The Men Who Volunteered to Be Poisoned by the Government

Harvey Washington Wiley, the brusque and determined leader of the Department of Agriculture's Bureau of Chemistry in Washington, D.C., had good news and bad news for the 12 young men who had answered his call for volunteers. First, Wiley promised them three ample, freshly prepared meals every day for at least six months. Since the majority of the men were Department clerks living on modest wages, this was a tempting offer. The volunteers would also be under exceptional medical care, with weekly physicals and daily recordings of their weight, temperature, and pulse rate.

This was, Wiley explained, because he’d be slowly poisoning them.

Wiley’s staff would put borax in their butter, milk, or coffee. Formaldehyde would lurk in their meats, copper sulfate and saltpeter in their fruit pies. Wiley would begin at low doses and then ratchet up the amount until one or more of the men complained of debilitating symptoms, like vomiting or dizziness. Those people would then be excused from the program until they felt well enough to resume. In the event a subject died or became seriously ill, he would waive the right to pursue legal remedy against the government.

The year was 1902. With funding and consent from Congress, Wiley was about to embark on an experiment he dubbed the “hygienic table trials,” but it was the Washington news media that came up with the nickname that would stick: They called his volunteers "the Poison Squad."

The Poison Squad dining area. Image credit: FDA History Office [PDF] // Public Domain

At the turn of the last century, food manufacturers and distributors were untouched by government oversight. There were no federal requirements for labeling, which meant ingredients didn't need to be listed, and there were no explicit consequences for tampering or adulterating consumer goods. Parents would unwittingly give their babies cough syrup containing morphine to calm them down. Olive oil might actually be cottonseed oil, which was cheaper for makers to source; glucose could be passed off as honey.

A former professor of chemistry at Purdue University, Wiley was aghast at the freewheeling nature of the food industry. He was especially concerned with the use of preservatives, intended to ward off spoilage but poorly understood when consumed in consistent amounts over time. Taking a post as chief chemist at the Department of Agriculture in 1883, Wiley repeatedly petitioned for money and resources to quantify how these substances impacted the human body. Time and again, food lobbyists would thwart his attempts.

In 1902, Congress finally agreed to Wiley’s persistent requests, offering him $5000 to subsidize an experiment on the effects of food additives with a group of men who would spend at least six months, and eventually up to a year, in his service. In the basement of the Bureau’s Washington office, Wiley set up a kitchen, dining room, and lab; he installed a chef, known only as “Perry,” to prepare a variety of welcoming dishes for his volunteers. Roast chicken and braised beef would be served alongside borax and formaldehyde.

Although the ethics of the study could be debated both then and now, Wiley disclosed his intentions to the 12 men who signed up for the program. Mostly young, they were selected for having durable constitutions that might more easily withstand the accumulation of foreign chemicals. Wiley believed if the dosages bothered them, then children and older members of the public were in even more danger.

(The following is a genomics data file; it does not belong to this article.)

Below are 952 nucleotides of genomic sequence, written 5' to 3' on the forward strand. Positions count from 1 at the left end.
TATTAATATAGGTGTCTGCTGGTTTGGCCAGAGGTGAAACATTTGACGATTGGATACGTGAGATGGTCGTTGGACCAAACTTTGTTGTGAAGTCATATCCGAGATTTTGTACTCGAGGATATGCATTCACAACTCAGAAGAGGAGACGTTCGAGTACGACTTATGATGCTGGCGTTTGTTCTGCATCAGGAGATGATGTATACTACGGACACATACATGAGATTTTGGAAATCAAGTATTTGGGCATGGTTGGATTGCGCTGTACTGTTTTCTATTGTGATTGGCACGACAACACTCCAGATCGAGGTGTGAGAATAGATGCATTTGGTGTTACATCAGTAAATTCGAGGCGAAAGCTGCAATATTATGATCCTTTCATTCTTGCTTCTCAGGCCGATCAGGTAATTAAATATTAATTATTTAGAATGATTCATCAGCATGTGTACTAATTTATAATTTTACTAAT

In exchange for free food and the sense of contributing to the betterment of society, the volunteers agreed to eat their three daily meals only in the test kitchen. No snacking between meals would be permitted, and only water could be ingested away from the table. Their weight, pulse, and temperature would be recorded before sitting down. Wiley also had each man carry a satchel with them at all times to collect urine and feces for laboratory analysis. “Every particle of their secreta,” Wiley said, was necessary to the trial.

The first treat was borax, a ground mineral commonly used to preserve meats and other perishables. Wiley allowed the men a period of 10 to 20 days of eating normally to establish baseline readings of their health and symptoms before Chef Perry began adding a half-gram of the powder to their butter. Although the men knew borax would be served, they didn’t know how—yet most all of them quickly began avoiding the butter out of instinct once they had gotten a taste of it.

Wiley next tried slipping it into their milk, but the same thing happened: They stopped drinking the milk. Having failed to account for the body’s natural resistance to being contaminated with the metallic-tasting substance, he began offering borax-filled capsules with each meal. The men dutifully swallowed them as a kind of dessert following the main course.

Wiley’s squad tolerated the borax—7.5 grains daily—for several weeks. But after a few months, headaches, stomach aches, and depression began to materialize. At six months, they threatened to go on strike unless the slow drip of poison stopped. The summer months seemed to exacerbate their ailments.

By then, Wiley had gotten enough data on borax. He moved on to salicylic acid, sulfuric acid, sodium benzoate, and other additives, administering each one at a time, all across the menu, to assess the response. Sometimes, the progression was so uneventful that the men took it upon themselves to liven up the proceedings. One laced a colleague’s drink with quinine, which can cause headaches and profuse sweating. Not long after, the man went out on a date; he later recounted that when he began to feel the symptoms of the quinine, he "went home prepared to die in the interest of science." (He was fine.)

Other times, the experiments were as dangerous as advertised. Owing to excruciating symptoms, the trial with formaldehyde was terminated early.

A sign posted in the Poison Squad's dining room. Image credit: FDA via Flickr // U.S. Government Works